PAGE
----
"This movie is so real it makes every other movie in this town look like a movie."
- The Laughing Policeman tag-line
San Francisco, early 70s. A sweaty, middle-aged man is in a bus station. He knows he’s being watched by a tall younger man. He makes a call at a pay phone, then boards a bus. He seems nervous. The tall watcher follows him onto the bus. Later, another man gets on the bus. We only see his gloved hands. He’s carrying a leather valise. He takes a seat in the back of the bus. Methodically, the gloved hands begin to take parts out of the valise and put together a submachine gun. While the bus tools its way past Chinatown, the glove-handed man stands up and raises the machine gun. The middle-aged guy screams out “No, not yet!”
BRAAAATTT ATAT TAT TAT!
The killer massacres everyone on the bus, the middle-aged guy first. He kills a young nurse, an Asian teenager, the bus driver, several others. He also kills the tall younger man. The bus rolls forward and crashes into a pole. The killer hastily makes his escape, not realizing that he left one victim, an old man, still alive.
For the next 15 minutes of the film, we’re a fly on the wall, treated to one of the most realistic depictions of police procedure you’re likely to see in a Hollywood movie. Along with all the crime scene techs and uniformed cops, a crew of SFPD homicide detectives are on the scene. One of them is jowly Sgt. Jake Martin (Walter Matthau). The cops discover that the tall younger man who was killed was actually a cop. In fact, he was Matthau’s partner, Det. Dale Evans. What was Evans doing on that bus? Why was he killed, and who was the killer? Lt. Steiner (Anthony Zerbe) assigns new transfer, Insp. Leo Larsen (Bruce Dern), to be Jake’s new partner. And the manhunt for the killer is on…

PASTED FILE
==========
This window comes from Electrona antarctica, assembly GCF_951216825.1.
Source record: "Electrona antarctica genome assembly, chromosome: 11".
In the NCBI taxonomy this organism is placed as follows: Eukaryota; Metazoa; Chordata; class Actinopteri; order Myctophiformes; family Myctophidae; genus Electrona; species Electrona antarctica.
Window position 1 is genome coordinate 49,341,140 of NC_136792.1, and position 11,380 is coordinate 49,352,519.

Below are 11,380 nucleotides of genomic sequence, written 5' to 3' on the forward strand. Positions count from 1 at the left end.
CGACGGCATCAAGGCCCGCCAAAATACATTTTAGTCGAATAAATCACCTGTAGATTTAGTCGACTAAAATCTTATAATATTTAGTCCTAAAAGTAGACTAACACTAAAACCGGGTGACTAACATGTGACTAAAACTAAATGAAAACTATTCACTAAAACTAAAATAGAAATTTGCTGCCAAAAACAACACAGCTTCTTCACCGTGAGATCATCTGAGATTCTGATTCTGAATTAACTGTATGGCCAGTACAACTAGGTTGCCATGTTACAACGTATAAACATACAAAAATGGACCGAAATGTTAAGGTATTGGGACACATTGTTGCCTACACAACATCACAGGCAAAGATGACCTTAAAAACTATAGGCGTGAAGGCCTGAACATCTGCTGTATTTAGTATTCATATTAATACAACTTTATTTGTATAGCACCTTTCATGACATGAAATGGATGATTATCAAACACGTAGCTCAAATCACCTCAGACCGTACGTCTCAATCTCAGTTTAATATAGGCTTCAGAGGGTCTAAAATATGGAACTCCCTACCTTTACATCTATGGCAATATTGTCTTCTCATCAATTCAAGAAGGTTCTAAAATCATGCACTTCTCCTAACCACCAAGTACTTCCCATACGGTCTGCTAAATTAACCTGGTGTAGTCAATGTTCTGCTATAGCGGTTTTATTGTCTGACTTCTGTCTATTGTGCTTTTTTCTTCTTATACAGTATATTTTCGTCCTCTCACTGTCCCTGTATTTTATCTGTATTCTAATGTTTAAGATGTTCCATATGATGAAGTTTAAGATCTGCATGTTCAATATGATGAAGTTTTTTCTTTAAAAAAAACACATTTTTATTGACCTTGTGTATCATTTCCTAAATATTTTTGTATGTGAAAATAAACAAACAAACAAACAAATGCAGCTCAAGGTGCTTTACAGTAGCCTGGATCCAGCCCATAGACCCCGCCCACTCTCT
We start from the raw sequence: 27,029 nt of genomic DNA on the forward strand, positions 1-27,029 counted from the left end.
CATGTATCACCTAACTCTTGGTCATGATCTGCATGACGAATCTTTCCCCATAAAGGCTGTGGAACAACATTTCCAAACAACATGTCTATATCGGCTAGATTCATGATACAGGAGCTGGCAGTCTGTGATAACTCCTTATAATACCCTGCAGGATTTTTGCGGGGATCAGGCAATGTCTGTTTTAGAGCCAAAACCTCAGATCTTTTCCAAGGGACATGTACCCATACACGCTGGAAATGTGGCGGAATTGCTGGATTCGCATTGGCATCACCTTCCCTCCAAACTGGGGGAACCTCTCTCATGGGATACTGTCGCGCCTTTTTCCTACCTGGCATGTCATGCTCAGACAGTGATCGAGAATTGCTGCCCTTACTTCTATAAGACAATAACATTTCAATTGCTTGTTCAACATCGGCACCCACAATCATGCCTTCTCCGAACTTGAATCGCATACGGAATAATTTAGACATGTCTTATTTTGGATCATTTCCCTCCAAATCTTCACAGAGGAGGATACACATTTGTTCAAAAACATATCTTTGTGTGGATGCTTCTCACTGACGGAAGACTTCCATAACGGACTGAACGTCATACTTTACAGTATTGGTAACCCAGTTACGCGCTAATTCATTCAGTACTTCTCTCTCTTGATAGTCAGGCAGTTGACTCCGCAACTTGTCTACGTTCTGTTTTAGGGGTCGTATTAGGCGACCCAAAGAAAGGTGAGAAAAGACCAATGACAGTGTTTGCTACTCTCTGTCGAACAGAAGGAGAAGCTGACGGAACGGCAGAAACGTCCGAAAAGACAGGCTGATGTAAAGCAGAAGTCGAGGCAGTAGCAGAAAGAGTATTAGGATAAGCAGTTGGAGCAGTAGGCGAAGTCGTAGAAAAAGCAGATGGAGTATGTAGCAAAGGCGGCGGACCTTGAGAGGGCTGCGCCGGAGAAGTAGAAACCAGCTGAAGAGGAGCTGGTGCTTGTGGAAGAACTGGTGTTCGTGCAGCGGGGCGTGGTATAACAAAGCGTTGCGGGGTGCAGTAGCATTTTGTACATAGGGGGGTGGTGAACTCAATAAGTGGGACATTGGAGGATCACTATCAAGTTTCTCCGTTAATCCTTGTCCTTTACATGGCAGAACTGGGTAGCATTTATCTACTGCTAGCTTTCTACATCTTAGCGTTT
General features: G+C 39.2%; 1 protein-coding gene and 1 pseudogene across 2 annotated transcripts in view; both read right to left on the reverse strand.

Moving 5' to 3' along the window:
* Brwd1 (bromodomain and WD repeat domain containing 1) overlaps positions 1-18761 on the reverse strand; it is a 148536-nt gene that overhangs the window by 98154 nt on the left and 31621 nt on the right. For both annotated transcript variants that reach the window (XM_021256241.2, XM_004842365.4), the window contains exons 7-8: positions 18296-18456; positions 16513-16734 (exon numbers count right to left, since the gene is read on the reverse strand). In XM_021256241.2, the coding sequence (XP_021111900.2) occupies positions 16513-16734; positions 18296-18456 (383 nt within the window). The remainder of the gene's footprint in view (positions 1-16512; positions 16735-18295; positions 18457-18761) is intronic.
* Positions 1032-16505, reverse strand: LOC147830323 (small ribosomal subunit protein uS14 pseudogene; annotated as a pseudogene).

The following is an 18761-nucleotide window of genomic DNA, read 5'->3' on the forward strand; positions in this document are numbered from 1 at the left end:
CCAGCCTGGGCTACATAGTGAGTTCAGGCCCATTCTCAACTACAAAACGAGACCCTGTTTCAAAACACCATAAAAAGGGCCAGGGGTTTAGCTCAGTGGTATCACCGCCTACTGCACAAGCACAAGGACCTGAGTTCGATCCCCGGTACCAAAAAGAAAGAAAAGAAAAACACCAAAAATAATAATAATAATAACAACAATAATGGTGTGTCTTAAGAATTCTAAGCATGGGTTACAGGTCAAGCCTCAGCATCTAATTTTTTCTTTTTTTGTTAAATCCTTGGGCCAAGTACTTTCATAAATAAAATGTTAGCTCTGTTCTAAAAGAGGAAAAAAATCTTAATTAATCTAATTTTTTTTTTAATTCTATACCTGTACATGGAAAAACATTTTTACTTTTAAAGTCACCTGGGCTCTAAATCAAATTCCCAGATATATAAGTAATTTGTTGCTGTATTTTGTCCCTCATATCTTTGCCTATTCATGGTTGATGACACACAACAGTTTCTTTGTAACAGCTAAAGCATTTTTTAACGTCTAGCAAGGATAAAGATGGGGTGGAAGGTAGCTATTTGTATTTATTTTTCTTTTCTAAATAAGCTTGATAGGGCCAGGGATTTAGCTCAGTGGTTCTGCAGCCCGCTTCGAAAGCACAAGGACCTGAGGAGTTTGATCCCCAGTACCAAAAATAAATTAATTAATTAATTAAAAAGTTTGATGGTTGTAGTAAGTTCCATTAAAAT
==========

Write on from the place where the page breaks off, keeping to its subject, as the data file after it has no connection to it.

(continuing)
So begins The Laughing Policeman, an almost docudrama-like exercise in realistic police technique that gradually evolves into a character study of the taciturn, grumpy Jake and his more hot-headed, talkative new partner. There’s a lot of that fast cross-talking (of the kind common in Robert Altman films, for example), as people talk over each other, with several different conversations going on at once. The pace is slow, but there’s something about the true-life, deliberate procedure of it all that keeps you hooked.